How to Use Social Media for Customer Service


Every business knows the importance of building a more effective social media strategy, but too many of them have no idea what to do once they've started blogging, pinning and tweeting. Social media management is more than just a buzzword; it's a vital way to connect with your customers directly and find out what's most important to them. Customer service also gets a boost from effective social media, and in today's service-oriented economy, that is vital.

How important is great customer service? According to the Harvard Business Review article Stop Trying to Delight Your Customers, it's the single greatest determining factor in how likely a customer is to give a company repeat business. To discover what fostered or foiled customer loyalty, author Matthew Dixon polled more than 75,000 shoppers and studied their interactions with customer service personnel. They found something astonishing: the less effort your customers have to expend to get their needs met, the more loyal they are. In other words, solving your customers' problems and making it easy for them to shop with you has a bigger impact than exceeding their expectations.

That knowledge opens the door to a new way to make life easier for your customers: social media. Roughly half of all customers now seek customer service through social media platforms rather than through traditional means such as a store visit or a phone call. With a strong social media strategy, your customers can find many of their own solutions without relying on your customer service department directly. Better yet, good social media management gives your clientele an easy way to let others know about their satisfaction, building great word of mouth that no advertising budget can buy.

Integrate your customer service with your social media management strategy and transform your service department from a means to placate dissatisfied customers into a tool for winning new ones.

Respond Quickly

Social media is constantly active, and so are your customers. While creating FAQs and troubleshooting guides on static websites can answer many customers' questions, others have specific needs that these tools don't address. Prioritize answering these questions directly by turning your customer service department into a rapid response team. Depending on the size of your company, you may not be able to read and respond to tweets 24 hours a day, but your service department can make answering questions via social media their first order of business.

Hire a Team of Professionals

If your company does business around the clock or has an international clientele, your customer service needs should expand to meet that schedule. Providing ways for customers to shop with you at all hours but no way to correct problems that inevitably occur is a recipe for dissatisfaction. Hiring a full in-office team for around-the-clock service may not be feasible, but you can have a remote staff of customer service specialists monitoring your social media channels and offering quick responses. Even if they pass a few challenging service issues up the line to in-house personnel, remote staffers keep the vast majority of customers who have simple questions happy with fast solutions.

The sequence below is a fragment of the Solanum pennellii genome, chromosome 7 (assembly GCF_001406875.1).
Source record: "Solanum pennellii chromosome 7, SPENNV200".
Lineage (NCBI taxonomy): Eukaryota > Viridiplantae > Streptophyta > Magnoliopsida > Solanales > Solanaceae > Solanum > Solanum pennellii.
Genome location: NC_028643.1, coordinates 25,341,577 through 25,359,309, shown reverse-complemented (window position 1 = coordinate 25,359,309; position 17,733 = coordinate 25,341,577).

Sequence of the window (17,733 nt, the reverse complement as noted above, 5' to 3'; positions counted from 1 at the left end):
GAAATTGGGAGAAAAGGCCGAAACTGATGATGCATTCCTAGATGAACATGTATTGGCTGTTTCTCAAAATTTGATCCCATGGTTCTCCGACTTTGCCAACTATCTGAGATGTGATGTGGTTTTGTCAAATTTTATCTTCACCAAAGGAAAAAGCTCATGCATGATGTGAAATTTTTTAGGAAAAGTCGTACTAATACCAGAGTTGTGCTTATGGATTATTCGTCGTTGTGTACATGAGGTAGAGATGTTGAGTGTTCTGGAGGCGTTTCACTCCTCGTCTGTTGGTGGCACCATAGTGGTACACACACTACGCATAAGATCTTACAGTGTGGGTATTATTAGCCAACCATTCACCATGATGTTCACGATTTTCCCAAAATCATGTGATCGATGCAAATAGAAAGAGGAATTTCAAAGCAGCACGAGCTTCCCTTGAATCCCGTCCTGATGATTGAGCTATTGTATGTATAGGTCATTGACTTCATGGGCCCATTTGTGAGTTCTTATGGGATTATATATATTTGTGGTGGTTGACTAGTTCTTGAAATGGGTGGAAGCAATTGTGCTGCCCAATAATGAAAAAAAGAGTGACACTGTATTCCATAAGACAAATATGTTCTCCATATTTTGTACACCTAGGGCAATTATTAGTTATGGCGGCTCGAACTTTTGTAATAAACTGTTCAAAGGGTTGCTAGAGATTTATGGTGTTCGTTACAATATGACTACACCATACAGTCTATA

Be Visible

One mistake many companies make with social media is responding directly to customers' posted questions via email. You may do a great job of filling customers' needs behind the scenes, but others reading your feed see questions with no solutions. When you answer your clients' questions, let your prompt, personable replies be as visible as the questions. You'll impress not only the customer with the question but also the hundreds or thousands of customers who silently follow you on Twitter or Facebook.

Thank Your Customers

When you do a great job, your customers will give you pats on the back via social media outlets. Those words of praise are more than just a morale booster for your team; they're also an excellent reason for you to show how much you appreciate them. Depending on your industry, you might even give something back to customers who are especially effusive in their praise. A coupon, gift card or free sample could win you a customer for life, and it looks great to others who see your generosity.

Acknowledge Negative Feedback

The flip side of opening conversations with your clientele is that you'll occasionally get some negative feedback. How you act on it is even more important than acknowledging praise or responding to questions. Whenever possible, keep one customer service representative in charge of the conversation from start to finish. Handing phone calls off to numerous departments is frustrating to your customers, but having a visual record of those hand-offs on your Twitter feed is even more exasperating. What's worse, everyone following you can read it and share it.

Make Smart Use of Social Media Tools

You don't have to negotiate the relatively uncharted waters of customer service on social media platforms alone. You have an array of tools to help you. Blog widgets that count down to your big sale or keep clients up to date on industry news can make life easier on your customer service team. Tools that monitor other feeds for your brand name give you an idea of what your customers are saying about you on other sites; that data can be invaluable for improving your customer service in ways your customers haven't yet mentioned to you.

Phone calls are so last millennium, especially to customers who have grown up in the digital age. Your customers already look to social media for their customer service needs; if you aren't meeting them there, it's time to upgrade.

For more small business marketing tips and advice, follow us on Twitter @TouchPointD.

About the author: Philip J Reed writes on behalf of Dex One, a company that provides local marketing solutions for businesses.

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